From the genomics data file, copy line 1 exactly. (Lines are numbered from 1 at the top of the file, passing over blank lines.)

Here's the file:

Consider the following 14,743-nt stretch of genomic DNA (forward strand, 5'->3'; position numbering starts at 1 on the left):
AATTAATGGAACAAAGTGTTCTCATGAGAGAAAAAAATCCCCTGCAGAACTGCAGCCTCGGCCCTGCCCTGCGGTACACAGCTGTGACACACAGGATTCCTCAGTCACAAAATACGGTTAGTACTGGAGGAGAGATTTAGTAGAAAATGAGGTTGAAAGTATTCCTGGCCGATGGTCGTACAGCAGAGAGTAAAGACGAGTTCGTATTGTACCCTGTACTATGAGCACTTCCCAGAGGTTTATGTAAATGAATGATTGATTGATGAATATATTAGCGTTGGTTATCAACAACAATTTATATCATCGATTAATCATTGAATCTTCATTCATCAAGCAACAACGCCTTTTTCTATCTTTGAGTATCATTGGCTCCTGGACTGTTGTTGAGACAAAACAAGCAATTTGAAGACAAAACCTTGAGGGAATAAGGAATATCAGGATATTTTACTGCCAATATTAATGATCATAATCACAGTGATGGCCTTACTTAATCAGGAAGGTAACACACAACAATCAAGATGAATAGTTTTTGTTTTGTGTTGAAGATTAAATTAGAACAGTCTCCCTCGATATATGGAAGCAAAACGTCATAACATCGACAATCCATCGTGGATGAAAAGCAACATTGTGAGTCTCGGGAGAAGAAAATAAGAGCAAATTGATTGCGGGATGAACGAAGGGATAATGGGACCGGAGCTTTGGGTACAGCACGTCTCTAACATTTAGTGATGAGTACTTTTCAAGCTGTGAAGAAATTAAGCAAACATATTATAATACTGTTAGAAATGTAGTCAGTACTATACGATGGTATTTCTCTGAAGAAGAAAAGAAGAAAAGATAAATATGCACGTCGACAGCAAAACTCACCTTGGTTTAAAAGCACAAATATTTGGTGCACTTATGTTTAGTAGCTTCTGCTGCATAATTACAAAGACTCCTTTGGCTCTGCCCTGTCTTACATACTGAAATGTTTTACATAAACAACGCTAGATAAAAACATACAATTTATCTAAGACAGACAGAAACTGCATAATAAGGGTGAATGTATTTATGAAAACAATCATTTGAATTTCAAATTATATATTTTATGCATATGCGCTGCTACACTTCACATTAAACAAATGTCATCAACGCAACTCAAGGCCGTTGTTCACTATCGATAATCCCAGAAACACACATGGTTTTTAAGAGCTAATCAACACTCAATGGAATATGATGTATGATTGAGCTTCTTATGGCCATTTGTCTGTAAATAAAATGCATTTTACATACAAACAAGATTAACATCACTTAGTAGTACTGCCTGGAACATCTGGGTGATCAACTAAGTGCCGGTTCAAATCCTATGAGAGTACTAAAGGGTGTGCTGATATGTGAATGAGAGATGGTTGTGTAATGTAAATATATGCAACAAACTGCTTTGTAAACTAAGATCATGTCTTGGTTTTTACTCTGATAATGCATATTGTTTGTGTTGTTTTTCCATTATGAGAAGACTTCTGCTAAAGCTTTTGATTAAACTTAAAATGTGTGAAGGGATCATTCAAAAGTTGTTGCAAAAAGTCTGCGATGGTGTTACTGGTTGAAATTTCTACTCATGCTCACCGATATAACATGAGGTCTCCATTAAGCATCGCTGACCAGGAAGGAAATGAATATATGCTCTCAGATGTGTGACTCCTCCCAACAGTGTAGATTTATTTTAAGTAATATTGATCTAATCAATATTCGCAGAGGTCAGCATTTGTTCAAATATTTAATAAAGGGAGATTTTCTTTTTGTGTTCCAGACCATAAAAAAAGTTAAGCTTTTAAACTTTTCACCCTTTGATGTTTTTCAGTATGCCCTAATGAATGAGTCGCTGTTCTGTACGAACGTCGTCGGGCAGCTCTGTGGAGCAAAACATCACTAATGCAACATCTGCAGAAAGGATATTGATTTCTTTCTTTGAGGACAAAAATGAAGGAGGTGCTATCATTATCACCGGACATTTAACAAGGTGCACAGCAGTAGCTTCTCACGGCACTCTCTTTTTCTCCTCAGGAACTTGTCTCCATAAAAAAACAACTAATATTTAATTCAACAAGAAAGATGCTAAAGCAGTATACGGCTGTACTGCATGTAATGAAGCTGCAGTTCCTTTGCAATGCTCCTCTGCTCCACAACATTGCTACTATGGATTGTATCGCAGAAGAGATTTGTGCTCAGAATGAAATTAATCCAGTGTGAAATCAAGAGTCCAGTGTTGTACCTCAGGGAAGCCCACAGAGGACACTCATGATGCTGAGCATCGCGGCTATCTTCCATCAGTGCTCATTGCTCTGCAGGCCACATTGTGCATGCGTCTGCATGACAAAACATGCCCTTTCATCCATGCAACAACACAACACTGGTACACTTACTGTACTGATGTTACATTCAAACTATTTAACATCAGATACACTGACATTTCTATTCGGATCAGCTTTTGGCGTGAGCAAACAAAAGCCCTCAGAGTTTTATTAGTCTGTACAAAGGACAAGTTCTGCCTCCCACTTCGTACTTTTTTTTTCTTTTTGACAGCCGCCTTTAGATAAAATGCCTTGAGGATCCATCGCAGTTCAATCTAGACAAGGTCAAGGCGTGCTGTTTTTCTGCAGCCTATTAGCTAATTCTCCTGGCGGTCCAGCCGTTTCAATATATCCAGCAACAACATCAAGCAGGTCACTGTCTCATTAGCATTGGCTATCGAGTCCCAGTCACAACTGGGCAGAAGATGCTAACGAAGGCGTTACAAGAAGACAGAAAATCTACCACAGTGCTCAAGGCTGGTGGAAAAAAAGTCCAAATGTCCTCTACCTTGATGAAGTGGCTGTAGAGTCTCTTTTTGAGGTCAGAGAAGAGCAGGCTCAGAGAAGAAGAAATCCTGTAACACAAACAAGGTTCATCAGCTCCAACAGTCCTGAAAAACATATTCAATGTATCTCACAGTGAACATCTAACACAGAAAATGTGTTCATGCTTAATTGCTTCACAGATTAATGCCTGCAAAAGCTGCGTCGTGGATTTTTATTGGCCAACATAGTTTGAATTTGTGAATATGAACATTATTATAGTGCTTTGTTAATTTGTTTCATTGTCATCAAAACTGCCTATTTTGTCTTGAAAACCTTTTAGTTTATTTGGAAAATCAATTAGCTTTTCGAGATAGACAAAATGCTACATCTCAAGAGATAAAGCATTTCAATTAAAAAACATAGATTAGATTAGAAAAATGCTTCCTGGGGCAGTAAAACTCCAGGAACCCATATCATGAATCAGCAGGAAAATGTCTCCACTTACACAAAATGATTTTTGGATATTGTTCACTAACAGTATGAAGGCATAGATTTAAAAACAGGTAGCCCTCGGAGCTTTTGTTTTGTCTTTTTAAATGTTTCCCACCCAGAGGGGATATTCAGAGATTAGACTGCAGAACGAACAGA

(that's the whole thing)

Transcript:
Consider the following 14,743-nt stretch of genomic DNA (forward strand, 5'->3'; position numbering starts at 1 on the left):